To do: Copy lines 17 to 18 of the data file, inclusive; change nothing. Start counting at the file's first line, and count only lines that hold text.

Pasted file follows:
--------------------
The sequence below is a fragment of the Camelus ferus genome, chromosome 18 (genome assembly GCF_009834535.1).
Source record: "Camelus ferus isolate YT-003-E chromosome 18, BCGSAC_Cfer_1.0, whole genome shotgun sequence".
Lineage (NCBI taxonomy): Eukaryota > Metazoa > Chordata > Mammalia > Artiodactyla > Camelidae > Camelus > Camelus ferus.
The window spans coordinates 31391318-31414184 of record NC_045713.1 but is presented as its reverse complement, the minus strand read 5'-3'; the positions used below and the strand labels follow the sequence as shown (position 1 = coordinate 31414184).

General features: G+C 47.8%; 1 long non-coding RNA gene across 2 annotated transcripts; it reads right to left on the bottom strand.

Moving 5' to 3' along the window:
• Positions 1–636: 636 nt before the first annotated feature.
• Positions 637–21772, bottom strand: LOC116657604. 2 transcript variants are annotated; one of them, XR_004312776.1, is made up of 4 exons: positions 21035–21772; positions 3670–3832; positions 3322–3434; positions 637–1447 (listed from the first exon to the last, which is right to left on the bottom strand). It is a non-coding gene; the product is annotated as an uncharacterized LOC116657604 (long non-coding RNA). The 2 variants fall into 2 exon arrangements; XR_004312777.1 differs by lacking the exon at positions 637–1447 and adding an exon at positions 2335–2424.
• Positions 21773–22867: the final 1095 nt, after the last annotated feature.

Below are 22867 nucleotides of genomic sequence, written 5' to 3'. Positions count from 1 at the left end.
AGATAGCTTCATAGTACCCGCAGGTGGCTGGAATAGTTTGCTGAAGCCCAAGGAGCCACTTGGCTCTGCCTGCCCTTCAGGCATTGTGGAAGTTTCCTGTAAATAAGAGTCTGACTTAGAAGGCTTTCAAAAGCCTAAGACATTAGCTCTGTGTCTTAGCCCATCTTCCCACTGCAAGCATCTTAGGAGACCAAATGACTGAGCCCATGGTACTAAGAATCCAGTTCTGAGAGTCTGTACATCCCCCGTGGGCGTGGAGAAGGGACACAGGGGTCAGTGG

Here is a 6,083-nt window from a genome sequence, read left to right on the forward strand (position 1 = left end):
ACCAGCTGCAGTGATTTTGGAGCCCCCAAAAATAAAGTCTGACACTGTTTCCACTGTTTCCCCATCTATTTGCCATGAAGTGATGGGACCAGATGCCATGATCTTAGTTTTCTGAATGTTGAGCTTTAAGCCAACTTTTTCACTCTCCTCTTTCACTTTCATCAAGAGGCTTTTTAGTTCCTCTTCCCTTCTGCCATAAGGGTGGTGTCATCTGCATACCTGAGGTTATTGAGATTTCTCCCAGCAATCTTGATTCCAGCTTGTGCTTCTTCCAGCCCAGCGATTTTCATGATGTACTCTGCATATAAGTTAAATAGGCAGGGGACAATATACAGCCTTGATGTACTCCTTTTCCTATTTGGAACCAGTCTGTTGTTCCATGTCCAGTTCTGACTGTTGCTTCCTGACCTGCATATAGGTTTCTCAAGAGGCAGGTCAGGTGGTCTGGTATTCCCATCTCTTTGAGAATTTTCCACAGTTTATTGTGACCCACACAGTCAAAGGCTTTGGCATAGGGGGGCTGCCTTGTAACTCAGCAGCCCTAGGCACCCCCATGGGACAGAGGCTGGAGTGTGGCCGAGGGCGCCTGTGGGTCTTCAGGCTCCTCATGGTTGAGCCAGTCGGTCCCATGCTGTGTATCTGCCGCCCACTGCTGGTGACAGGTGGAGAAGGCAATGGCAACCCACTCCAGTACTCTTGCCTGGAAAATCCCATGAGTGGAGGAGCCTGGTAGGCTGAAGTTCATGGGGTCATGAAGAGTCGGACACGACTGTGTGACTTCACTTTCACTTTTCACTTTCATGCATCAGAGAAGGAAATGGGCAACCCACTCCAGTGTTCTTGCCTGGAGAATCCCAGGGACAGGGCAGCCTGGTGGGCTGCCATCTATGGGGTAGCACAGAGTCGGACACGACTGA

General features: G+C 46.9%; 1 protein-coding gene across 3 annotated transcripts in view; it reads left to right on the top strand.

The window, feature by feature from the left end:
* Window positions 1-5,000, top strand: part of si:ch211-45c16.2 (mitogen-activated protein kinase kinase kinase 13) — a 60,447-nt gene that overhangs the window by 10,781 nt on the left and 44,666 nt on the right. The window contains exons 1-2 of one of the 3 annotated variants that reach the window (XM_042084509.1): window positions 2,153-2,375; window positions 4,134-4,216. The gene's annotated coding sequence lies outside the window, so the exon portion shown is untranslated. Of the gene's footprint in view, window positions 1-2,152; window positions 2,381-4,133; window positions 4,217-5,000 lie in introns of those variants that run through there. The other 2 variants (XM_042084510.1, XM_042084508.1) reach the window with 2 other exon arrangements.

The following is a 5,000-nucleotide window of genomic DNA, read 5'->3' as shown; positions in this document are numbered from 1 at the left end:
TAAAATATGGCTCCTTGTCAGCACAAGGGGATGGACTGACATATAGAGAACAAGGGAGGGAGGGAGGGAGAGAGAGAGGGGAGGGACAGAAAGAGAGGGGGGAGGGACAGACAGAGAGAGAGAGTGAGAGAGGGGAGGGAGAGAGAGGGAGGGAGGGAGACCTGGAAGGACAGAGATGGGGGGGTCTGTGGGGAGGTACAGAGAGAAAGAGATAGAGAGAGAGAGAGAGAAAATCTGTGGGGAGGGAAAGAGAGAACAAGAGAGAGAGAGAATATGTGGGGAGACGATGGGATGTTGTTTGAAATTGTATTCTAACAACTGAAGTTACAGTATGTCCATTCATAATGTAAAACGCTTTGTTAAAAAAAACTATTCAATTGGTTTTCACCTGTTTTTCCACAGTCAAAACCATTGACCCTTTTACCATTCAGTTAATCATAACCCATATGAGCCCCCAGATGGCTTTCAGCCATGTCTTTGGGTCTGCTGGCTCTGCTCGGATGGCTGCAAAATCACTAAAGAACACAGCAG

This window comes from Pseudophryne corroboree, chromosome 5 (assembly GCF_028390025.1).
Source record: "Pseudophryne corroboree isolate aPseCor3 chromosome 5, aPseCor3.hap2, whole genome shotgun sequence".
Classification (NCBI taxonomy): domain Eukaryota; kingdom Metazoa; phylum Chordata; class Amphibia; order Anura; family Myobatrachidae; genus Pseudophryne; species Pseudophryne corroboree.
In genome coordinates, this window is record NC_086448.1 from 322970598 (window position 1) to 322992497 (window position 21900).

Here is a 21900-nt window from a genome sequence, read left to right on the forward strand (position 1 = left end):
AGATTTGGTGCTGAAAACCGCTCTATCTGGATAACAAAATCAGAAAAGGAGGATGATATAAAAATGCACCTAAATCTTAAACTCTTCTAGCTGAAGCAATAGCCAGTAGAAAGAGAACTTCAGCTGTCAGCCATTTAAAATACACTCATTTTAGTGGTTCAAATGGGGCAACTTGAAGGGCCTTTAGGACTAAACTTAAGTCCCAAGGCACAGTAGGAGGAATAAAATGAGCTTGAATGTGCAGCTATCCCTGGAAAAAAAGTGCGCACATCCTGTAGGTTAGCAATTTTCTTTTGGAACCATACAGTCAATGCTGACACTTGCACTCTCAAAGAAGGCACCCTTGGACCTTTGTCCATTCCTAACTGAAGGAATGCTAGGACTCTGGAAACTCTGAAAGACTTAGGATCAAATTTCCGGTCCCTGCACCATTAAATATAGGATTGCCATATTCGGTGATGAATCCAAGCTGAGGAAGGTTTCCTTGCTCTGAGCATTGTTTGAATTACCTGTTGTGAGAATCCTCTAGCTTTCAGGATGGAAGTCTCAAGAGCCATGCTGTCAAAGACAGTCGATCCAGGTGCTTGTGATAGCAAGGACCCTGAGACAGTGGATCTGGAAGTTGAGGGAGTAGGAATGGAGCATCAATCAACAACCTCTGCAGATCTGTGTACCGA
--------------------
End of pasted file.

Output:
The following is a 5,000-nucleotide window of genomic DNA, read 5'->3' as shown; positions in this document are numbered from 1 at the left end:
TAAAATATGGCTCCTTGTCAGCACAAGGGGATGGACTGACATATAGAGAACAAGGGAGGGAGGGAGGGAGAGAGAGAGGGGAGGGACAGAAAGAGAGGGGGGAGGGACAGACAGAGAGAGAGAGTGAGAGAGGGGAGGGAGAGAGAGGGAGGGAGGGAGACCTGGAAGGACAGAGATGGGGGGGTCTGTGGGGAGGTACAGAGAGAAAGAGATAGAGAGAGAGAGAGAGAAAATCTGTGGGGAGGGAAAGAGAGAACAAGAGAGAGAGAGAATATGTGGGGAGACGATGGGATGTTGTTTGAAATTGTATTCTAACAACTGAAGTTACAGTATGTCCATTCATAATGTAAAACGCTTTGTTAAAAAAAACTATTCAATTGGTTTTCACCTGTTTTTCCACAGTCAAAACCATTGACCCTTTTACCATTCAGTTAATCATAACCCATATGAGCCCCCAGATGGCTTTCAGCCATGTCTTTGGGTCTGCTGGCTCTGCTCGGATGGCTGCAAAATCACTAAAGAACACAGCAG